In October 3, 2017, the company closed the Alere acquisition making the surviving entity the market leader player in the $7 billion point-of-care diagnostic space within the broader $50 billion in-vitro diagnostics market with this takeover.[27] With the acquisition of Alere, the company also obtain the subsidiary Arriva Medical, which is the largest mail-order diabetic supplier. Arriva Medical announced business closure after Abbott acquisition effective December 31, 2017[28]

In August 2018, Reuters reported that "Abbott Laboratories (ABT.N) is among the top five companies for branded generic drugs in Russia, the company’s chief financial officer, Brian Yoor, said in January."[29]

In January 2019 Abbott exercised its option to purchase Cephea Valve Technologies, Inc. who are developing a less-invasive replacement heart valve for people with mitral valve disease.[30]

Acquisition history[edit]

The following is an illustration of the company's major mergers and acquisitions and historical predecessors (this is not a comprehensive list):

Illustration of the company's mergers, acquisitions, spin-offs and historical predecessors
Abbott Laboratories

Abbott Alkaloidal Company
(Est 1885)

Ross Laboratories
(Acq 1964)

SmithKline Beecham
(Acq 1982)

(Acq 2001)

Selsun Blue
(Sold to Chattem 2002)

(Sold to Prestige Brands2002)

Clear Eyes
(Sold to Prestige Brands 2002)

(Vascular device div, Acq 2006)

(Acq 2004)

(Spun off 2004)

Advanced Medical Optics
(Acq 2009)

IntraLase Corp
(Acq 2007)

Solvay Pharmaceuticals
(Acq 2010)

(Acq 2010)

Lab Data Management Ltd
(Acq 2008)

(Spun off 2013)

IDEV Technologies
(Acq 2013)

OptiMedica Corporation[31]
(Acq 2013)

(Acq 2014)

Topera, Inc[33]
(Acq 2014)

Kalo Pharma Internacional S.L.
(Acq 2014)

CFR Pharmaceuticals

Alere (Acq 2016)

Epocal, Inc.
(Acq 2013)

Arriva Medical
(Acq 2012)

St. Jude Medical (Acq 2016)

St. Jude Medical
(Est 1976)

Pacesetter, Inc.
(Acq 1994)

Daig Corporation
(Acq 1996)

Heart Valve Company
(Acq remaining 50% from joint venture with Hancock Jaffe Laboratories' 1996)

Biocor Industria
(Acq 1996)

(Acq 1997)

Tyco International
(Angio-Seal div, Acq 1999)

Endocardial Solutions
(Acq 2005)

Advanced Neuromodulation Systems
(Acq 2005)

(Acq 2008)

AGA Medical
(Acq 2010)

LightLab Imaging
(Acq 2010)

CardioMEMS Inc.
(Acq 2014)

(Acq 2013)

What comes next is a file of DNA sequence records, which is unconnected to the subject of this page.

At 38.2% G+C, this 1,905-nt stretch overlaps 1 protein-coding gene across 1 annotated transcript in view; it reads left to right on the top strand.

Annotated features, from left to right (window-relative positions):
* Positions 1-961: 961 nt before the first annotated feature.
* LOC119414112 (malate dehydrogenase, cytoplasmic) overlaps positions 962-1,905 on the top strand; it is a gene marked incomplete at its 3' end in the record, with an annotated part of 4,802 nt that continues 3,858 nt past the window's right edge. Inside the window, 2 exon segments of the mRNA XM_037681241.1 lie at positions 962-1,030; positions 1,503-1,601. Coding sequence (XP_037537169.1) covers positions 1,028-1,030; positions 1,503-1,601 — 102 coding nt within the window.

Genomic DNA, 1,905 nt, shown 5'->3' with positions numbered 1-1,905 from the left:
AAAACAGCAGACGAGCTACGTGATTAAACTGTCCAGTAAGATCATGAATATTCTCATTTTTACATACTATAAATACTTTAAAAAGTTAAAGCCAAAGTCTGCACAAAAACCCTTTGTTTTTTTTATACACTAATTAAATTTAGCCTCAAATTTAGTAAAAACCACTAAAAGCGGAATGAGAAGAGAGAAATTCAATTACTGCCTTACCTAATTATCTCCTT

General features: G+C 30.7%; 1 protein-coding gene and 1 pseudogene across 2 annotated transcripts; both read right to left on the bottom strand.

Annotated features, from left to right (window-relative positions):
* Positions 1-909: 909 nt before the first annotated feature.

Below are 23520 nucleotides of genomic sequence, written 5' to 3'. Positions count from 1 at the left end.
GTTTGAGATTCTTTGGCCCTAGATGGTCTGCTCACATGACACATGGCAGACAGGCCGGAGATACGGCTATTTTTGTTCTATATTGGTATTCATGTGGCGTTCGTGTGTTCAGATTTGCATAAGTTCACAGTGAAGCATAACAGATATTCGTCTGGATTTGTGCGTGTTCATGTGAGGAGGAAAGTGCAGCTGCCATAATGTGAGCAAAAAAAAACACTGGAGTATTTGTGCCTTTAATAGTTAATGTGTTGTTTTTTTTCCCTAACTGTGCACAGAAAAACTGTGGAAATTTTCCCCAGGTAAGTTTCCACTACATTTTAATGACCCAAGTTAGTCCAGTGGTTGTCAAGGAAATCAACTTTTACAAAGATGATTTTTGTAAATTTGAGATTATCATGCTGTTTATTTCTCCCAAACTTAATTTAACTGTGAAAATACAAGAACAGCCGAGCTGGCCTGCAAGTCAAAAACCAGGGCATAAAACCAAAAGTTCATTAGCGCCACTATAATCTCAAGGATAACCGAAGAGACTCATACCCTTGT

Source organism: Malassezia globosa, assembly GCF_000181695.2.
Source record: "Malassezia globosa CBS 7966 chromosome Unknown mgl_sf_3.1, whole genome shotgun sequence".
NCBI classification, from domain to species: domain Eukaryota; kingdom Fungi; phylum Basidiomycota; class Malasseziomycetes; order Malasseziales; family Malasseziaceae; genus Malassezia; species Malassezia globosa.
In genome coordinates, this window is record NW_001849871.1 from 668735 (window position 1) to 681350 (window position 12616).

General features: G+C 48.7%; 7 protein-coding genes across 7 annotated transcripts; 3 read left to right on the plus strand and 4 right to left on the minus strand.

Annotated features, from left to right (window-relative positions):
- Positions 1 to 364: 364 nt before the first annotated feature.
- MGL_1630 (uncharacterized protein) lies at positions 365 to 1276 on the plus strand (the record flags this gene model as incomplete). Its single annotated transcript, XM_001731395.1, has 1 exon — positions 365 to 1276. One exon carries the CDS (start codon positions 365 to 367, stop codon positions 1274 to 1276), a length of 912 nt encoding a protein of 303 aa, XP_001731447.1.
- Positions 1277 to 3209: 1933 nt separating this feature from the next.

Spinal Modulation
(Acq 2015)

Nanostim Inc
(Acq 2013)

Thoratec Corporation (Acq 2015)

Apica Cardiovascular Limited
(Acq 2014)

Levitronix Medical div.
(Acq 2011)

Getinge Group
(Heart pump technology div, Acq 2014)

Thermo Cardiosystems
(Acq 2010)


For the fiscal year 2017, Abbott Laboratories Insurance reported earnings of US$477 million, with an annual revenue of US$27.390 billion, a decline of 31.4% over the previous fiscal cycle. Abbott Laboratories's shares traded at over $47 per share, and its market capitalization was valued at US$119.3 billion in October 2018.[34]

Year Revenue
in mil. USD$
Net income
in mil. USD$
Total Assets
in mil. USD$
Price per Share
in USD$
2005 22,338 3,372 29,141 17.37
2006 22,476 1,717 36,178 17.46
2007 25,914 3,606 39,714 21.34
2008 29,528 4,881 42,419 21.89
2009 30,765 5,746 52,582 19.51
2010 35,167 4,626 60,574 20.75
2011 21,407 4,728 60,277 21.26
2012 19,050 5,963 67,235 26.57
2013 19,657 2,576 42,953 31.90 69,000
2014 20,247 2,284 41,207 37.39 77,000
2015 20,405 4,423 41,247 43.16 74,000
2016 20,853 1,400 52,666 38.65 75,000
2017 27,390 477 76,250 47.50 99,000


Abbott office

Abbott's core businesses focus on diagnostics, medical devices, pharmaceuticals and nutritional products, which have been supplemented through acquisitions. As of 2018, the firm's divisions are:

  • Abbott Diabetes Care (ADC):[19] Glucose monitoring devices
  • Abbott Diagnostics Division (ADD):[19] Hematology, immunodiagnostic, oncology and clinical chemistry
  • Abbott Molecular Diagnostics (AMD)[19]
  • Abbott Nutrition (AN):[19] baby nutrition (e.g., Similac, Isomil, and Gain), adult health products (e.g., Ensure and ZonePerfect) and special dietary needs (e.g., Glucerna and Juven)
  • Abbott Point of Care (APOC):[19] Includes the i-Stat analyzer for bedside testing